UK unemployment has fallen by 97,000 in the last quarter of 2014. Unemployment now stands at 5.7% for the working population in the UK; the employment rate for those between 16 and 64 now stands at 73.2%- the highest rate since December 2004 to February 2005. Coupled with annual wages going up by 1.8%, and with inflation still at a low 0.5%, are there reasonable and hopeful grounds to claim that we are experiencing an economic recovery?
Chris Williamson of Markit certainly thinks so, arguing that ‘the data bodes well for a revival of consumer spending and household well-being in coming months’. A wider background of falling global oil prices means that consumers do not need to spend as much on fuel, creating more opportunities to spend on actual goods. This has certainly created a form of confidence in our economy.
It should be no surprise, then, that Danny Alexander, chief secretary to the Treasury, has rather buoyantly claimed that ‘We’re continuing to buck the European trend with strong growth and record job creation’. Labour’s shadow work and pension’s secretary, Rachel Reeves, had little to say, instead rather weakly arguing that ‘working people are still £1,600 worse off since 2010’.
A wider background of falling global oil prices means that consumers do not need to spend as much on fuel, creating more opportunities to spend on actual goods
Though we should pause and smile, these recent figures do obscure some worrying trends in our economy. The rate of youth unemployment was unchanged, at 16.2%. Additionally, average public sector pay rose at only 0.6%; compared to a higher rate of 2.1% in the private sector. More importantly, questions about zero-hour contracts and the murky culture surrounding job centres remain to be asked.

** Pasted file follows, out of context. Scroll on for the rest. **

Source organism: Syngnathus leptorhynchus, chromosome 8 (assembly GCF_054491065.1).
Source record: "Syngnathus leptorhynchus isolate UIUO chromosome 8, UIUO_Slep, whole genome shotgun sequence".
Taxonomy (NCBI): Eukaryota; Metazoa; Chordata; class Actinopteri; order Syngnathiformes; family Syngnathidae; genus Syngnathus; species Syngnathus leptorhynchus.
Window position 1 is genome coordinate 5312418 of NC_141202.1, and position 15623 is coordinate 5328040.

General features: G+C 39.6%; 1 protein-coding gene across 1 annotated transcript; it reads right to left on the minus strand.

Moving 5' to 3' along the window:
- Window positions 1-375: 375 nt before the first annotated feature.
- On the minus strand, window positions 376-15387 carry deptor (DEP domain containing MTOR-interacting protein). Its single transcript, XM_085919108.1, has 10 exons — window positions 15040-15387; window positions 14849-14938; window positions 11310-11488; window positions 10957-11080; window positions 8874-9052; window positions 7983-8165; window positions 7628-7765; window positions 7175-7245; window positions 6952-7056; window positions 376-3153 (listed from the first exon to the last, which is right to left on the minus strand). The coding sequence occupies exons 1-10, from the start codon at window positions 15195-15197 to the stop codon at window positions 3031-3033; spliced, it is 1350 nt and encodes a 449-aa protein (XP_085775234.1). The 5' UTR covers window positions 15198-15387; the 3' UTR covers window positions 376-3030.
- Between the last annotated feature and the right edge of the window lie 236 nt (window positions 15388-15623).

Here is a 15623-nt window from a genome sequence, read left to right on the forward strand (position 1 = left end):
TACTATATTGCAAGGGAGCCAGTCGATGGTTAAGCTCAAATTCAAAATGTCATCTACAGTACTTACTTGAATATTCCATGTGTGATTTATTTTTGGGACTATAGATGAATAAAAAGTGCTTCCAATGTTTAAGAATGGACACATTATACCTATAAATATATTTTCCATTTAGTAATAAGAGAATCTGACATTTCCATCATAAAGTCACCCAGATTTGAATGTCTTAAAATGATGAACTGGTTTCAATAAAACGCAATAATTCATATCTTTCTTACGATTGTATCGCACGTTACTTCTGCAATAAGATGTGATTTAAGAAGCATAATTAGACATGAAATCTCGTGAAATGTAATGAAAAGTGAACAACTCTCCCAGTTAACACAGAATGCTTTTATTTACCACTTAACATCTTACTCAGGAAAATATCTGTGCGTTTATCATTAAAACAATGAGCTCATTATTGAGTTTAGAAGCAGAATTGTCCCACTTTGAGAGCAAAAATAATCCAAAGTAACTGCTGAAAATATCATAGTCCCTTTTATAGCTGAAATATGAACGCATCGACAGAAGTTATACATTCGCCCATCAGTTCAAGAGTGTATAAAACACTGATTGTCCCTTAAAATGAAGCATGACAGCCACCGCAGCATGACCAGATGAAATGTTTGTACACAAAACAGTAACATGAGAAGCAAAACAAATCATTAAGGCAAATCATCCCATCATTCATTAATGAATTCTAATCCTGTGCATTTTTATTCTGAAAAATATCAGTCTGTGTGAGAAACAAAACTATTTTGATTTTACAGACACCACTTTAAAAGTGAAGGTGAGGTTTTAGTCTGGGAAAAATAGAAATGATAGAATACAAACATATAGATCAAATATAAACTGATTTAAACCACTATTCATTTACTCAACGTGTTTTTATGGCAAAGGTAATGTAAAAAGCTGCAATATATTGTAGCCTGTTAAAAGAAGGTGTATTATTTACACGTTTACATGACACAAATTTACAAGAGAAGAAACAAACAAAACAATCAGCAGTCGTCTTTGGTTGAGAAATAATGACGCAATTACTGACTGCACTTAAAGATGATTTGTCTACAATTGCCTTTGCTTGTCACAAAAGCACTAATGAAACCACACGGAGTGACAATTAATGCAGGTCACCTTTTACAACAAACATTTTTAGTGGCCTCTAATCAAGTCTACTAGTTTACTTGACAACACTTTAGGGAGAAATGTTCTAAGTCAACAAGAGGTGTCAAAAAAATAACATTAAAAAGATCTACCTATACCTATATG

We simply do not have figures for those who are on zero-hour contracts. Some argue that the phenomenon is so widespread that it is impossible to trace the true reality of its nature. No major study has yet proven whether zero-hour contracts are wholly damaging to our economy. They are known to be quite useful for part time employment, typically taken up by students. However, it does beg the question whether the fall in unemployment actually only reflects an increase in uptake of zero-hour contracts, meaning more and more workers are struggling to find coherent, instead of random, hours of work.
If this is the case, it would not chime well with a truly healthy economy, or with a job market that truly cares for the workers within it. This comes on the back of several disturbing reports of bullying benefit claimants by jobcentre bosses. A former jobcentre official, John Longden, has claimed that frontline staff were commanded to ‘agitate and inconvenience’ claimants; so that they would be struck off the claimant list. Subsequently, this would potentially put them off the unemployment list, causing a fall in the unemployment figures which did not at all correspond with an increase in wellbeing.
A former jobcentre official, John Longden, has claimed that frontline staff were commanded to ‘agitate and inconvenience’ claimants; so that they would be struck off the claimant list
The Commons Work and Pensions Committee will be meeting soon to investigate these allegations. The demonisation on those on benefits, with less focus on trying to help finding employment and tackling those who have been out of work in the long term, is something that needs to be addressed.
However, we should not be in utter despair just yet. Our economy appears to have bounced back. Time will only tell, though, whether this is just yet another brief period of rejuvenation in the never ending cycle of boom and bust, or a more sustained recovery, leading to a true increase in the fortunes of Britain’s people.
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